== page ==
'Section 27 attacking us to raise funds’
The Basic Education Department has accused Section 27 of abusing the country’s legal system.
JOHANNESBURG - The Basic Education Department has accused rights group Section 27 of turning the Limpopo textbook crisis into a political game so it can raise funds.
The organisation held a briefing on Thursday, ahead of its second court battle against government.
It took government to the North Gauteng High Court in April, to force it to deliver books to all Limpopo schools.
But the State missed a 15 June deadline to deliver books, as well as a later date both parties agreed on.
Now Section 27 claims some Limpopo schools are still without textbooks, while principals have been intimidated into being silent about the crisis.
But department spokesperson Panyaza Lesufi on Thursday said a single meeting could resolve their differences.
"It is completely unfair. It is an abuse of the court system of the country.
"It is a fundraising tool where people believe that for them to get resources, they need to attack government."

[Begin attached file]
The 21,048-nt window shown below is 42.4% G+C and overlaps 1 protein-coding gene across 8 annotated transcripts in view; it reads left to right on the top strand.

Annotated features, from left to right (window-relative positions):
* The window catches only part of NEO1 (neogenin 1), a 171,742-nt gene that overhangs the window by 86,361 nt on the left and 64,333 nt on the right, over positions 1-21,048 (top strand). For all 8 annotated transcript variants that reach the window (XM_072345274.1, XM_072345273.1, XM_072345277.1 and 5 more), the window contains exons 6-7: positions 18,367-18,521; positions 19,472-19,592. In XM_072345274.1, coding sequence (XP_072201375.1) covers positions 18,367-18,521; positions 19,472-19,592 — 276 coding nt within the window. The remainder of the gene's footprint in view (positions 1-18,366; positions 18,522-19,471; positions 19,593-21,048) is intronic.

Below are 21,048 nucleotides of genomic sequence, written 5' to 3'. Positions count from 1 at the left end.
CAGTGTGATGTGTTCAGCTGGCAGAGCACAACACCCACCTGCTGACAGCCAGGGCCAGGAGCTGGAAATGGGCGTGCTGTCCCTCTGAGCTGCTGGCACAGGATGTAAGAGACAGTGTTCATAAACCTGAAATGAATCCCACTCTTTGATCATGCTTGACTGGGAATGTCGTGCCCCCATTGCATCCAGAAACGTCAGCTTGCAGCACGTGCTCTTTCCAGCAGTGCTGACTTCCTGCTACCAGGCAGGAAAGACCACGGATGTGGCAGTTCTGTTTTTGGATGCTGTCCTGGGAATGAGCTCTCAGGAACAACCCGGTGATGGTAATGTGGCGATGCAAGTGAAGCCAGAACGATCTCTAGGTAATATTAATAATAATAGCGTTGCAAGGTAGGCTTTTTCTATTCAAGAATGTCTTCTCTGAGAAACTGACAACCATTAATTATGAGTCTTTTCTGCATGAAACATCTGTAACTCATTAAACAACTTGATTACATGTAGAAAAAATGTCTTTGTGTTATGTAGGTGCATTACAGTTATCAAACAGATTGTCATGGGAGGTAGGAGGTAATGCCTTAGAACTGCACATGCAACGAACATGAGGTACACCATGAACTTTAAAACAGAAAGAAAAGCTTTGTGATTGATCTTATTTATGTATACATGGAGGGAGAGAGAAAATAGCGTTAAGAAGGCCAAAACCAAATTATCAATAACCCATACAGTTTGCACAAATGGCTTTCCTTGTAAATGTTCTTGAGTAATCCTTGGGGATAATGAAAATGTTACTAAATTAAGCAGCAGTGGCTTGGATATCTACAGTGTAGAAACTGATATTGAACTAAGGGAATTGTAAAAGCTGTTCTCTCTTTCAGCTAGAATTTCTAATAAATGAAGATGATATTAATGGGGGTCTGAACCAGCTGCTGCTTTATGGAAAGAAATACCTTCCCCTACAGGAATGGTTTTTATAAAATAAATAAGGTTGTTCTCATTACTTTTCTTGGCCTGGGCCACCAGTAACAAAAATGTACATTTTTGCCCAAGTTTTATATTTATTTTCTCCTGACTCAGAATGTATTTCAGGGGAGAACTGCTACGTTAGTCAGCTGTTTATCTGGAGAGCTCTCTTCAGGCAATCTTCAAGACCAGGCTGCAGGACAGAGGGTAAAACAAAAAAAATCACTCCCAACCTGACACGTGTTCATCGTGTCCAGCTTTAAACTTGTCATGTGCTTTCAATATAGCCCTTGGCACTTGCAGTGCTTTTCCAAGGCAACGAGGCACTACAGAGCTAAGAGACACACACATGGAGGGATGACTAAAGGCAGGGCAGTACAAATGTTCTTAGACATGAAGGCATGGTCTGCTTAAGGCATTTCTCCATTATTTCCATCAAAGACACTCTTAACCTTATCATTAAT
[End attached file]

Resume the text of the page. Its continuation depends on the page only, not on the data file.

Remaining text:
Lesufi accused the group of ruining government's relationship with them.
Unless a settlement is reached, the matter will be heard in court on 27 September.
Meanwhile, Basic Education Director-General Bobby Soobrayan on Friday said the department was dealing with new reports of outstanding textbooks at some Limpopo schools.
He said some schools in the province were not initially listed on its data list. But he promised that books would be delivered to them soon.
"Other than that, all schools have been delivered," he said.
Soobrayan called on schools to inform the department of any textbook shortages that may still exist.
The initial delay in the delivery of books was the result of an invalid tender awarded to EduSolutions.
For more on the Limpopo textbook saga click here.